Discussion Thought fo the Day:
1 So we must listen very carefully to the truth we have heard, or we may drift away from it. 2 For the message God delivered through angels has always stood firm, and every violation of the law and every act of disobedience was punished. 3 So what makes us think we can escape if we ignore this great salvation that was first announced by the Lord Jesus himself and then delivered to us by those who heard him speak? 4 And God confirmed the message by giving signs and wonders and various miracles and gifts of the Holy Spirit whenever he chose.
Hebrews 2:1-4 (NLT)
1 God’s promise of entering his rest still stands, so we ought to tremble with fear that some of you might fail to experience it.
Hebrews 4:1 (NLT)
67 Surely it is a sin and a shame that, when he tenderly and faithfully summons and exhorts us to our highest and greatest good, we act so distantly toward it, neglecting it so long that we grow quite cold and callous and lose all desire and love for it.
68 We must never regard the Sacrament as a harmful thing from which we should flee, but as a pure, wholesome, soothing medicine which aids and quickens us in both soul and body. For where the soul is healed, the body has benefited also. Why, then, do we act as if the sacrament were a poison which would kill us if we ate of it? (1)
Luther’s stance on communion here may be shocking to some. To avoid the Lord’s Supper is simply sin, it is shameful!
I hope it is! I hope it shocks us out of our lethargy, out of the apathetic attitude we have toward being the church, the lethargy that diminished our desire to be gathered around the altar of the Lord, to receive the Body and Blood of Christ, given and shed for us.
The very summons Luther notes, as Jesus draws us to Himself, as He summons us, and would dwell in us, and us in Him is the word used in Greek, which we translate into the word “church”. Ekklesia!! Thos called out, those called together! The people of God created in the work of Christ’s obedience in life and death, as we are cleansed and set apart into an incredible, intimate, wondrous relationship with God. A relationship beyond our ability to comprehend, as we dwell in His presence, and are promised His glory!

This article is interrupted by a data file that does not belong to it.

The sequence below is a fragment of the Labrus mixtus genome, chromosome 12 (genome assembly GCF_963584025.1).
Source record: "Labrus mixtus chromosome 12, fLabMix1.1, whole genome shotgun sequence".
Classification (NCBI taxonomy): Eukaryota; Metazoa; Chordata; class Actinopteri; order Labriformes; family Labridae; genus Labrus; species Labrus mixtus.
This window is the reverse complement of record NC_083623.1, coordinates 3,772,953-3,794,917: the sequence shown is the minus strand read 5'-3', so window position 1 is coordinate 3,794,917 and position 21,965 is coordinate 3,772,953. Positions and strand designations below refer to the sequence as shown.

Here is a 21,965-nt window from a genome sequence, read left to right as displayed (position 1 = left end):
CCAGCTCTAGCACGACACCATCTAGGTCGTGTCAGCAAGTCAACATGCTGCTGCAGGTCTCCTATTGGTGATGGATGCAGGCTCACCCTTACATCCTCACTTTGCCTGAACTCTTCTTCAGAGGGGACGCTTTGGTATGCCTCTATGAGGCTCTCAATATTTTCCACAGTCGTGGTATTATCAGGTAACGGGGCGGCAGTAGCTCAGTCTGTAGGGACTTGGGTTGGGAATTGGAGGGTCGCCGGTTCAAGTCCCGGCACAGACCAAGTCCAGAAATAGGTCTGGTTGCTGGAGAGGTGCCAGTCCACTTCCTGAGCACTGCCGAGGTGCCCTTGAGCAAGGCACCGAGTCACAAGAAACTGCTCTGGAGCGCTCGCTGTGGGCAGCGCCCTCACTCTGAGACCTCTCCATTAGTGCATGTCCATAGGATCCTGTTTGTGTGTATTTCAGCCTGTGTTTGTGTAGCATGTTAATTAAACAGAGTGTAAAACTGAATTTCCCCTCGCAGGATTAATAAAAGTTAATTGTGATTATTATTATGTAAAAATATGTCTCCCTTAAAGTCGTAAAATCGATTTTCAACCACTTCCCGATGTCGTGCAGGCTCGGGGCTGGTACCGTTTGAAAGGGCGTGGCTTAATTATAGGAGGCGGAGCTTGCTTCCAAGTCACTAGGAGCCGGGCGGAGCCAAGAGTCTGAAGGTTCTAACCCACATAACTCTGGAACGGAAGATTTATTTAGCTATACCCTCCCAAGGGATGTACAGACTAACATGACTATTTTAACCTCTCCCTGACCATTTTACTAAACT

As church growth theorists and church planters and revitalizers study churches, the one thing that can’t be studied is the source for our life, this “being called”, this being the church. We want the answers to why churches are in decline in America, we want answers to stem the tide, and the answer is simple….
Take and eat…
Take and drink…
Celebrate the union, the wedding of Christ and His bride, those called to Him, those drawn to Him by His love. Those who are united to His death and resurrection in the sacraments, especially the feast that celebrates the work, the offering being completed.
But the Church, since the days of the Enlightenment, since the days where rationalism has become the dominant philosophy, has set it aside. We have lifted up the sermon higher than the reading of the gospel, nevermind the feast that is our foretaste of the Feast that will come when Christ returns.
We’ve neglected this salvation, of celebrating it, choosing instead to sit on the sidelines, describing it as if we were announcers at a sporting event. We’ve neglected it, even as we justify celebrating it every other week or once a month, less it loses its meaning? I even heard a man justify denying people men who would serve the people of God this precious blessing, because once people only were given the Lord’s Supper once every other month, and they were very glad they got it that often!
If it is shameful and sin when we fail to celebrate this great salvation, is it any less sin to not tremble with fear when we think of people who do not experience this relationship? How much more should we tremble when we realize we have put man-made rules in place that prohibit and blocked people from experience Christ’s presence?
My friends, I leave you with this thought from Luther, describing the need of humanity for the Lord’s Supper,
72 If you are heavy-laden and feel your weakness, go joyfully to the sacrament and receive refreshment, comfort, and strength. (1)
encourage others to go with you, for they have the same need, a need that will be met there in Christ.
Tappert, T. G. (Ed.). (1959). The Book of Concord the confessions of the Evangelical Lutheran Church. (p. 454). Philadelphia: Mühlenberg Press. Large Catechism: Fifth Part – The Sacrament of the Altar